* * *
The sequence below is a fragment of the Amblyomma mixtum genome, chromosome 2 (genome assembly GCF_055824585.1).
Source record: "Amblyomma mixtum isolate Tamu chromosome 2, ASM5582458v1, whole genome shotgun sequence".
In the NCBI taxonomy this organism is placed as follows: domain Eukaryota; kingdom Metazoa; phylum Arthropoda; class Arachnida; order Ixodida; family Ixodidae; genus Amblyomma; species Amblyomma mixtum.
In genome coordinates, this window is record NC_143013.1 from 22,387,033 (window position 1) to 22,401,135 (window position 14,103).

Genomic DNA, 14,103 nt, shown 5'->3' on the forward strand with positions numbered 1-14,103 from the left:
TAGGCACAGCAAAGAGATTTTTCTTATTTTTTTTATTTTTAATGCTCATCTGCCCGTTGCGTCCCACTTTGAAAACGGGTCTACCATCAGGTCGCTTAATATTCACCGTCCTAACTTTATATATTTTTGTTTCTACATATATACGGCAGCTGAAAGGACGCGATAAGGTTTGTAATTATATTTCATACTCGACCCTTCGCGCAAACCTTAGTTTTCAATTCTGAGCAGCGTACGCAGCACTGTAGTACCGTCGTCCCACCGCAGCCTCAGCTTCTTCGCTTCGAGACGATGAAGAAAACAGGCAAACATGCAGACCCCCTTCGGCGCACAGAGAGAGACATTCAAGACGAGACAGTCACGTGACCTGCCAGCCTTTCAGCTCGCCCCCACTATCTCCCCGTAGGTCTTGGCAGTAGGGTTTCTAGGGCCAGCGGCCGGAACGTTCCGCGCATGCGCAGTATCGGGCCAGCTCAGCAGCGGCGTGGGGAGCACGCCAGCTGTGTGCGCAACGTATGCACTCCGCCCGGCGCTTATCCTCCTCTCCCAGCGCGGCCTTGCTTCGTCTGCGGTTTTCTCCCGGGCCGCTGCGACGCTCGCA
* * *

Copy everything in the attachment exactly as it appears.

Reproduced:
The sequence below is a fragment of the Amblyomma mixtum genome, chromosome 2 (genome assembly GCF_055824585.1).
Source record: "Amblyomma mixtum isolate Tamu chromosome 2, ASM5582458v1, whole genome shotgun sequence".
In the NCBI taxonomy this organism is placed as follows: domain Eukaryota; kingdom Metazoa; phylum Arthropoda; class Arachnida; order Ixodida; family Ixodidae; genus Amblyomma; species Amblyomma mixtum.
In genome coordinates, this window is record NC_143013.1 from 22,387,033 (window position 1) to 22,401,135 (window position 14,103).

Genomic DNA, 14,103 nt, shown 5'->3' on the forward strand with positions numbered 1-14,103 from the left:
TAGGCACAGCAAAGAGATTTTTCTTATTTTTTTTATTTTTAATGCTCATCTGCCCGTTGCGTCCCACTTTGAAAACGGGTCTACCATCAGGTCGCTTAATATTCACCGTCCTAACTTTATATATTTTTGTTTCTACATATATACGGCAGCTGAAAGGACGCGATAAGGTTTGTAATTATATTTCATACTCGACCCTTCGCGCAAACCTTAGTTTTCAATTCTGAGCAGCGTACGCAGCACTGTAGTACCGTCGTCCCACCGCAGCCTCAGCTTCTTCGCTTCGAGACGATGAAGAAAACAGGCAAACATGCAGACCCCCTTCGGCGCACAGAGAGAGACATTCAAGACGAGACAGTCACGTGACCTGCCAGCCTTTCAGCTCGCCCCCACTATCTCCCCGTAGGTCTTGGCAGTAGGGTTTCTAGGGCCAGCGGCCGGAACGTTCCGCGCATGCGCAGTATCGGGCCAGCTCAGCAGCGGCGTGGGGAGCACGCCAGCTGTGTGCGCAACGTATGCACTCCGCCCGGCGCTTATCCTCCTCTCCCAGCGCGGCCTTGCTTCGTCTGCGGTTTTCTCCCGGGCCGCTGCGACGCTCGCA